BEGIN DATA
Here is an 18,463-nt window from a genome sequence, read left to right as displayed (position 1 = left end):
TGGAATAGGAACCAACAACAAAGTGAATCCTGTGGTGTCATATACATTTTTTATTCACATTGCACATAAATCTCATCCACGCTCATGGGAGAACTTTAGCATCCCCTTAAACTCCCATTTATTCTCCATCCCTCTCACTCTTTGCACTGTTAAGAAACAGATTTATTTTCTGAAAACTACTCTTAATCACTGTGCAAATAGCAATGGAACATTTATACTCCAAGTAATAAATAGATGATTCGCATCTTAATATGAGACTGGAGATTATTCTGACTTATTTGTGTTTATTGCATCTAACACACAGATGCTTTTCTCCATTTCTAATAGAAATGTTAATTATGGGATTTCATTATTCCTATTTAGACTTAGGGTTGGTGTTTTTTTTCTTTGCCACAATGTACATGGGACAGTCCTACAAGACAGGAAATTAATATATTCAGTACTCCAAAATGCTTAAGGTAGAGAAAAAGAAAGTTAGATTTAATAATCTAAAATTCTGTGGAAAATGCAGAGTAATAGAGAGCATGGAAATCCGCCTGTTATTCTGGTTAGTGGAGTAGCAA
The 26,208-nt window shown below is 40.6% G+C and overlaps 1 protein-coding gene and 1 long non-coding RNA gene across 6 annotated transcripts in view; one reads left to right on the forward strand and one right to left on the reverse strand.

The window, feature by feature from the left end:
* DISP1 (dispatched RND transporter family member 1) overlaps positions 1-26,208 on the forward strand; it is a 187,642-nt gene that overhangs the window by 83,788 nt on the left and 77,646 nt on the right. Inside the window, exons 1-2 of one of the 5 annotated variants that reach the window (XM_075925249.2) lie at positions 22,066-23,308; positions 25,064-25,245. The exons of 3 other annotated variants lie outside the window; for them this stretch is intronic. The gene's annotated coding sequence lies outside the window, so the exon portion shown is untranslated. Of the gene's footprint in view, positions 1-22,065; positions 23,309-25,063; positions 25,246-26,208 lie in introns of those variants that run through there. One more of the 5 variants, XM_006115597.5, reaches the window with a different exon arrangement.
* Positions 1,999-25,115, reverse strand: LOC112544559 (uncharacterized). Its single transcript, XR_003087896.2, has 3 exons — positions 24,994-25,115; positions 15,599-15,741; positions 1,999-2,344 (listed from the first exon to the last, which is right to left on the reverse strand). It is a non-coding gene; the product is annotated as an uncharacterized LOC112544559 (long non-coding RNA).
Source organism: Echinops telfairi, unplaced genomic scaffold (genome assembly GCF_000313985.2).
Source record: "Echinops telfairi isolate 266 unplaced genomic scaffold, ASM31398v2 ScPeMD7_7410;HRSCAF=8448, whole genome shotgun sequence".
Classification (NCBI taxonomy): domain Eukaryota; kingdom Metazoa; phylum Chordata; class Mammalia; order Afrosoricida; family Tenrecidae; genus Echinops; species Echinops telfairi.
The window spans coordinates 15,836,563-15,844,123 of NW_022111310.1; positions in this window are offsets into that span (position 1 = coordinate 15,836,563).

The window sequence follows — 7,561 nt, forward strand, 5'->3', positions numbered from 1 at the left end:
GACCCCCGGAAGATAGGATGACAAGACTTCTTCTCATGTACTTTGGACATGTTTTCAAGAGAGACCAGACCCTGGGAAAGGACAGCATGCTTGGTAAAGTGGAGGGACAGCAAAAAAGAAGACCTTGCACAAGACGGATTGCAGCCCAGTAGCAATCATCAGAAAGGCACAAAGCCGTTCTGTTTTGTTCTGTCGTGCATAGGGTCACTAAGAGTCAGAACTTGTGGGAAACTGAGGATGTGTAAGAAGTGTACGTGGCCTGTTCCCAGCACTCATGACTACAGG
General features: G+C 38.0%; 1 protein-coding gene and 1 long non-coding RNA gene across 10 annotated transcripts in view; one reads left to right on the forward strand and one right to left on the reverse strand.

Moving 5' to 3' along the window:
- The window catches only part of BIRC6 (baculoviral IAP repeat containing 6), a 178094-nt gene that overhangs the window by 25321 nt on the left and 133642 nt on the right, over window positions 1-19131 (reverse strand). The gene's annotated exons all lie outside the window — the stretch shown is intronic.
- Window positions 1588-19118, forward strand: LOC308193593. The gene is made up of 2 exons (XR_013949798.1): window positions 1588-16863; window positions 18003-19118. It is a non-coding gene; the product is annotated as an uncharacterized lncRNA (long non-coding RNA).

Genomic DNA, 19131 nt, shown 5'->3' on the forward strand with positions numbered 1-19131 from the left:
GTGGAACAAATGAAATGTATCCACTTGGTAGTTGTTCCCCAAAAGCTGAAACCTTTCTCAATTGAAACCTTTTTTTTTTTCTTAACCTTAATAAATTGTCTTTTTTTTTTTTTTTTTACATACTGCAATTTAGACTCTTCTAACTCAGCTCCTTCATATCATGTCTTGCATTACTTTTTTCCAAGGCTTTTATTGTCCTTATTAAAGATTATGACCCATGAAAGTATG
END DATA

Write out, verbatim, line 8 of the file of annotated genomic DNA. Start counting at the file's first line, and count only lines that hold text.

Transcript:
Source record: "Echinops telfairi isolate 266 unplaced genomic scaffold, ASM31398v2 ScPeMD7_7410;HRSCAF=8448, whole genome shotgun sequence".